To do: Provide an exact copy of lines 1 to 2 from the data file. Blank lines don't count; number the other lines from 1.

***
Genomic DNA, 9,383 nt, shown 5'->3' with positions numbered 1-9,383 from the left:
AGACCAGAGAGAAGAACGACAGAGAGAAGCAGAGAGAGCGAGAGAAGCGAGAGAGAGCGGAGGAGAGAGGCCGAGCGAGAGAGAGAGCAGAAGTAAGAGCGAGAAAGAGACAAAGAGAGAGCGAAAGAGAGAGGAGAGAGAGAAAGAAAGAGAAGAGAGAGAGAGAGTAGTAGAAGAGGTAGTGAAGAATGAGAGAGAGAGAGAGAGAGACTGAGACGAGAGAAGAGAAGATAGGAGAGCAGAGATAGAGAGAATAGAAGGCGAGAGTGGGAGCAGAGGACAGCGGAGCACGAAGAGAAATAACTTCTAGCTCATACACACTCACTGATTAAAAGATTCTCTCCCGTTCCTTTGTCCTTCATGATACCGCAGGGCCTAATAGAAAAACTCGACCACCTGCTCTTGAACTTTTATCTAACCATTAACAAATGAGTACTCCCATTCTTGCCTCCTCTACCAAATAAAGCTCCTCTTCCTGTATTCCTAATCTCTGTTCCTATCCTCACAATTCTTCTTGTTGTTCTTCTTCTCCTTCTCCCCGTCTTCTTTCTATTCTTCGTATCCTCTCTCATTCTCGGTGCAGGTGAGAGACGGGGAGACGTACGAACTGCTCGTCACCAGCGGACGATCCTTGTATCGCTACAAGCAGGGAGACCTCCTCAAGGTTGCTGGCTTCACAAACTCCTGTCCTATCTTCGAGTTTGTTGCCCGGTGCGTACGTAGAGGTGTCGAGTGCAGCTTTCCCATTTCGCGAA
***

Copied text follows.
Genomic DNA, 9,383 nt, shown 5'->3' with positions numbered 1-9,383 from the left:
AGACCAGAGAGAAGAACGACAGAGAGAAGCAGAGAGAGCGAGAGAAGCGAGAGAGAGCGGAGGAGAGAGGCCGAGCGAGAGAGAGAGCAGAAGTAAGAGCGAGAAAGAGACAAAGAGAGAGCGAAAGAGAGAGGAGAGAGAGAAAGAAAGAGAAGAGAGAGAGAGAGTAGTAGAAGAGGTAGTGAAGAATGAGAGAGAGAGAGAGAGAGACTGAGACGAGAGAAGAGAAGATAGGAGAGCAGAGATAGAGAGAATAGAAGGCGAGAGTGGGAGCAGAGGACAGCGGAGCACGAAGAGAAATAACTTCTAGCTCATACACACTCACTGATTAAAAGATTCTCTCCCGTTCCTTTGTCCTTCATGATACCGCAGGGCCTAATAGAAAAACTCGACCACCTGCTCTTGAACTTTTATCTAACCATTAACAAATGAGTACTCCCATTCTTGCCTCCTCTACCAAATAAAGCTCCTCTTCCTGTATTCCTAATCTCTGTTCCTATCCTCACAATTCTTCTTGTTGTTCTTCTTCTCCTTCTCCCCGTCTTCTTTCTATTCTTCGTATCCTCTCTCATTCTCGGTGCAGGTGAGAGACGGGGAGACGTACGAACTGCTCGTCACCAGCGGACGATCCTTGTATCGCTACAAGCAGGGAGACCTCCTCAAGGTTGCTGGCTTCACAAACTCCTGTCCTATCTTCGAGTTTGTTGCCCGGTGCGTACGTAGAGGTGTCGAGTGCAGCTTTCCCATTTCGCGAA